Opioid Crisis: Fighting addiction on Long Island

With opioids and heroin claiming more lives on Long Island every day, Nassau County is throwing a lifeline to those struggling with addiction by holding a special event for anyone who needs help.

"No parent should ever feel pain like this -- ever," said Lisa Kassler. She and her husband, Lee, lost their son Garrett to drugs in February.  He was 26.

"Garrett never wanted to become an addict," Lee Kassler said. "He just wanted to live the life like everyone else."

Garrett is part of this saddening statistic. New data from the Nassau Medical Examiner's Office shows that opioid use has claimed the lives of 68 people in 2017. While fatal heroin overdoses have decreased over the past two years, the number of deaths from mixing drugs has nearly tripled. 

"What we're finding us a lot of co-use of cocaine along with one of the other opiates, whether it be heroin, fentanyl, or both," said Joseph Avella, the chief toxicologist for the Nassau County Medical Examiner. "Of the number of deaths so far this year, about 70 percent of the cocaine-associated deaths also had an opioid present."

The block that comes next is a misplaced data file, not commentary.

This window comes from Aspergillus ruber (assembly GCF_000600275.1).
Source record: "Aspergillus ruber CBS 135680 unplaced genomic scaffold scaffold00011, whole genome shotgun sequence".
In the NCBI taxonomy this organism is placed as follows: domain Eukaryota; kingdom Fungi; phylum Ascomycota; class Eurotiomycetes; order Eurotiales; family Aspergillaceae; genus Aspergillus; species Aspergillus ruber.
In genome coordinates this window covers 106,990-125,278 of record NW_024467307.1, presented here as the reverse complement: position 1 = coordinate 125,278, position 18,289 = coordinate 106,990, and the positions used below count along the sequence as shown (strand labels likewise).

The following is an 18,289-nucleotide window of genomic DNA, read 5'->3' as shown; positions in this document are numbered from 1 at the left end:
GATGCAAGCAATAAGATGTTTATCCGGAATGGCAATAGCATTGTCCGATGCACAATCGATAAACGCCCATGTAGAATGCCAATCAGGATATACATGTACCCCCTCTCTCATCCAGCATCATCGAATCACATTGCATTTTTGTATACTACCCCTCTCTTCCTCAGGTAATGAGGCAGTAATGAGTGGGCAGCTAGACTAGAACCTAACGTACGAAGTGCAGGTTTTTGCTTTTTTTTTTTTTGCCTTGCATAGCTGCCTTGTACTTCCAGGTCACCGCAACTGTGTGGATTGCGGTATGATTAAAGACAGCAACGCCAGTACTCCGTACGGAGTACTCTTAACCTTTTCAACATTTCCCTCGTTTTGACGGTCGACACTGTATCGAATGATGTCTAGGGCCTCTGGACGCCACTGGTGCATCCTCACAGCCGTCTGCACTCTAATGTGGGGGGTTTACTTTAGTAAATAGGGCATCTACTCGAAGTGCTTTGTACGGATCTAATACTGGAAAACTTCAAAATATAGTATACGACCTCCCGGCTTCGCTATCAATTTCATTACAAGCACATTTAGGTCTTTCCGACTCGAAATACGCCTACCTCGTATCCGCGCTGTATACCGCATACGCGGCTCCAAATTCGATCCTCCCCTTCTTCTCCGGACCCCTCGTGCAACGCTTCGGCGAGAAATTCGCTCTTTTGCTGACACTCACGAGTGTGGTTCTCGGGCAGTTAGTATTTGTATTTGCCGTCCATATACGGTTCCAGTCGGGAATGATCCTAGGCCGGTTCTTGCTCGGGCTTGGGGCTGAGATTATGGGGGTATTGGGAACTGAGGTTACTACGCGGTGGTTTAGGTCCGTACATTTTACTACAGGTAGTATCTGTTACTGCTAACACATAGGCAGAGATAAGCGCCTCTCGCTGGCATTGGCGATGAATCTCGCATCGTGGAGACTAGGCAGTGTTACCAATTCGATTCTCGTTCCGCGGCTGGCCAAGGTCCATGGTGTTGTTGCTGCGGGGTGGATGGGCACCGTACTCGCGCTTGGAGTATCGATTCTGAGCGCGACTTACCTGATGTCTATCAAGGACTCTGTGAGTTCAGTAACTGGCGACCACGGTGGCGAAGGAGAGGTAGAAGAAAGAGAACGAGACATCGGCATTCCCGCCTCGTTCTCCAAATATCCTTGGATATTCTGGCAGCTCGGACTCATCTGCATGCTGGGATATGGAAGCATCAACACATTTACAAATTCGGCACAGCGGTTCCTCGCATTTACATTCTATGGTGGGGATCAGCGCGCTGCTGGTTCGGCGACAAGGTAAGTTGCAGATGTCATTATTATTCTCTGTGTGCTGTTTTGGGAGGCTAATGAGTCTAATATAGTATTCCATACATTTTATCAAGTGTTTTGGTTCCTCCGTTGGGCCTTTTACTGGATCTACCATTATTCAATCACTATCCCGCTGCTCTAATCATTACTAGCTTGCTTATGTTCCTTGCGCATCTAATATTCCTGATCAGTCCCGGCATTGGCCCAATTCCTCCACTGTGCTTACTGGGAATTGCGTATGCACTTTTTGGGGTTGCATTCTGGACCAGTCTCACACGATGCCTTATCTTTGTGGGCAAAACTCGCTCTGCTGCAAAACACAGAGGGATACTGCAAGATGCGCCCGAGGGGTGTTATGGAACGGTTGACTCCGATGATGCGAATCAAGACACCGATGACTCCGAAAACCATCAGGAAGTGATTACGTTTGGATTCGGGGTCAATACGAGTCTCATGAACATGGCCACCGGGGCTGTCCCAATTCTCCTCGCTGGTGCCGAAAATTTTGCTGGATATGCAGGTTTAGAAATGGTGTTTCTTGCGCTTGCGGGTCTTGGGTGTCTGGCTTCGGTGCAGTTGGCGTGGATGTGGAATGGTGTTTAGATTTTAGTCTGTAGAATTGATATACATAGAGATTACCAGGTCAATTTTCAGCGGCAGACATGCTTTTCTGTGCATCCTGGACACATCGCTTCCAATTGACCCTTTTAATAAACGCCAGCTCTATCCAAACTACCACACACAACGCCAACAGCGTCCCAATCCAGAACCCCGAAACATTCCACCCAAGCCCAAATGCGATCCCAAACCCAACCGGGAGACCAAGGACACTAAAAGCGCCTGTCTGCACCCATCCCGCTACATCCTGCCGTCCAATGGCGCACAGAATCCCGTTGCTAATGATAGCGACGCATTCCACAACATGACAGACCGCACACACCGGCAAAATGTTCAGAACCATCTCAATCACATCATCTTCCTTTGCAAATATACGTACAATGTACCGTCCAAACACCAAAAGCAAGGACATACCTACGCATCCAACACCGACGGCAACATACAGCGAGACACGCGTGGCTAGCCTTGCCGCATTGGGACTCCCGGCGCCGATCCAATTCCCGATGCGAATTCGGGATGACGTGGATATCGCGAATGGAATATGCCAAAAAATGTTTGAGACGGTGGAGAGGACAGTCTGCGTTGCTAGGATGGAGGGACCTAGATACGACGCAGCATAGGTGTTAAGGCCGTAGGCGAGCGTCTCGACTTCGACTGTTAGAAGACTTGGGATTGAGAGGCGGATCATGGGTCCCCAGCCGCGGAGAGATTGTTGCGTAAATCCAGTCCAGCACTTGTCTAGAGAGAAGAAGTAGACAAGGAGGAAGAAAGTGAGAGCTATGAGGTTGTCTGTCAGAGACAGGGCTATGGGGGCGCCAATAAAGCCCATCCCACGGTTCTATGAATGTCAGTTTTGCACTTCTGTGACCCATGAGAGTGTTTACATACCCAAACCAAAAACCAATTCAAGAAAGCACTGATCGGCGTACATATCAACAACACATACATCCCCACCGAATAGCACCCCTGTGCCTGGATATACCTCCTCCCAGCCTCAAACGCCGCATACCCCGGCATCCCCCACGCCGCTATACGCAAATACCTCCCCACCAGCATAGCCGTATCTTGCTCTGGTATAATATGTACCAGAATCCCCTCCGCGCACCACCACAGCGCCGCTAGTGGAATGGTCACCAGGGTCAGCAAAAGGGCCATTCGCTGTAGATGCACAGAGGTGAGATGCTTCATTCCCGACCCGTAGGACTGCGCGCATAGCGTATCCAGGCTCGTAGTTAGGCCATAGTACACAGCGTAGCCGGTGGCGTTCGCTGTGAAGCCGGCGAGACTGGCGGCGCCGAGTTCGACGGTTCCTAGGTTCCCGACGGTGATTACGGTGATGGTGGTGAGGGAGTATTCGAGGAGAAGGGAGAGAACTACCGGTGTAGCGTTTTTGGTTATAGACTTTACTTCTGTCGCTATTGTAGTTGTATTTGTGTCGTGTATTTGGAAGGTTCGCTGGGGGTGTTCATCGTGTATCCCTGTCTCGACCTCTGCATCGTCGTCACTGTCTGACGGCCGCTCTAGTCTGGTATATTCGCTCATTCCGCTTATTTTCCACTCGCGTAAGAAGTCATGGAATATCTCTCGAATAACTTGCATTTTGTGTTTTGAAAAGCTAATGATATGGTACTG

Officials and advocates said education and awareness are key. More than 1,400 people died from heroin or prescription pain pill overdoses on Long Island between 2012 and 2015.

"Knowledge is power – we have to get the word out," said Esther Bryant of Great Escape Substance Abuse Training and Information.

A recovery health and wellness expo featuring yoga and meditation will be at Eisenhower Park in East Meadow on Saturday afternoon. Residents will also have the opportunity to speak to local agencies from Nassau and Suffolk counties.

"We need more people, more awareness, more education, more treatment," Nassau County Executive Ed Mangano said.

We can't bring Garrett back but we could keep his memory alive by spreading the word," Lee Kassler said.

Spreading the word that there is a road to recovery.